Indianapolis looks to student-based budgeting to fix school funding gaps

Commentary

Indianapolis looks to student-based budgeting to fix school funding gaps

Indianapolis could be the next city to implement portable student funding for its school district. The board is currently considering a proposal to change Indianapolis Public Schools’ (IPS) funding formula to a weighted student formula where education funding would follow each individual child directly to their school, with additional weights based on student needs. Following an increased focus on ensuring funding equity, IPS concluded an eight month preliminary survey of their schools’ budgets through the Boston-based consulting group Education Resource Strategies. The study found huge per-student funding disparities among schools with similar needs, particularly among those serving high percentages of low income students.

One of the biggest gulfs was between Crispus Attucks High School and Broad Ripple High School, both magnet schools with student bodies roughly 60 percent black and 70 percent low income. Despite these similar needs, Broad Ripple gets more than twice the per-student funding of Crispus Attucks, netting $11,581 per-student annually compared to its counterpart’s $5630. Part of the difference comes from Broad Ripple’s art programs, facilities, and higher population of special needs students. These differences aside, the per-student funding disparity between both schools is one of the largest in the district. Among two schools so similar, many see this disparity as part of a larger concerning trend about how the district allocates its resources under the status quo. You can see the preliminary data below. Notice how much more scattershot the per-student funding gets as schools percentages of low income students go up.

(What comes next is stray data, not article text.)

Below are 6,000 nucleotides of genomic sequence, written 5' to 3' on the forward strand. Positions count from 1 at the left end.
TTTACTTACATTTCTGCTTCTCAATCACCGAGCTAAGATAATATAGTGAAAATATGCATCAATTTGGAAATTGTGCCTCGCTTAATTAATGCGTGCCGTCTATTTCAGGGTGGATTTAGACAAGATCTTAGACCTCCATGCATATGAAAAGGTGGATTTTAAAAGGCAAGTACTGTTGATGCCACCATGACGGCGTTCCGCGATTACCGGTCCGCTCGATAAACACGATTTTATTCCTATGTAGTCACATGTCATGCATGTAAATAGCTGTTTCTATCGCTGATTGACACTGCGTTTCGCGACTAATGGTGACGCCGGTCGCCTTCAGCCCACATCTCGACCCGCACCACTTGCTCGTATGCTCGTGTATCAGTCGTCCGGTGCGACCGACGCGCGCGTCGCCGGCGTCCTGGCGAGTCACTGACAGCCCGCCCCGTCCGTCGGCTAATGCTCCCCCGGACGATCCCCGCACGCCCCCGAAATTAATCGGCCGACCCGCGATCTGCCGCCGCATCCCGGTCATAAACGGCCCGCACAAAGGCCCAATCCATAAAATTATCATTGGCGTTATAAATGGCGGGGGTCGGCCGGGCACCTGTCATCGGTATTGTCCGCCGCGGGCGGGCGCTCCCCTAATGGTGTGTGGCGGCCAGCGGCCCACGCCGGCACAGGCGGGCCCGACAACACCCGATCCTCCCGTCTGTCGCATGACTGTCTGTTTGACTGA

Without the transparency that student-based budgeting brings, it’s difficult for the public to even know that these disparities exist, let alone rectify them. IPS, like many districts, funds things like staff salaries, facilities costs, security expenses, and special programs directly out of their central budget instead of funding individual schools based on the number and needs of their students. Under the weighted student formula the IPS board seeks to adopt, individual school principals would have the freedom to make decisions about what to pursue at their schools with their resources.

Under the proposed student-based budgets, Broad Ripple would still get more per-pupil funding for its special needs students specifically, but wouldn’t automatically receive more per-pupil resources overall because of its art program, but that’s the fairest way to do it. Whether to make the arts (or STEM or any other special focus) a priority is a decision that would lie with principals, who would have the autonomy to choose what programs best filled the needs of their students. Marguerite Roza, a school finance expert at Georgetown University’s Edunomics Lab put it this way, “If you want to give your kids all private music lessons at school, that’s fine,” Roza said. “You might need to have larger class sizes to pay for that or not have a vice-principal.”

Giving schools extra funding for special programs divorced from extra student needs like special education or English language simply takes away dollars that could go to other schools in the district. A weighted student formula wouldn’t just make IPS’ budgets easier to understand, it would ensure that Indianapolis’ limited resources were making the biggest impact possible for the most children.

Tyler Koteskey was an education policy analyst at Reason Foundation, a non-profit think tank advancing free minds and free markets.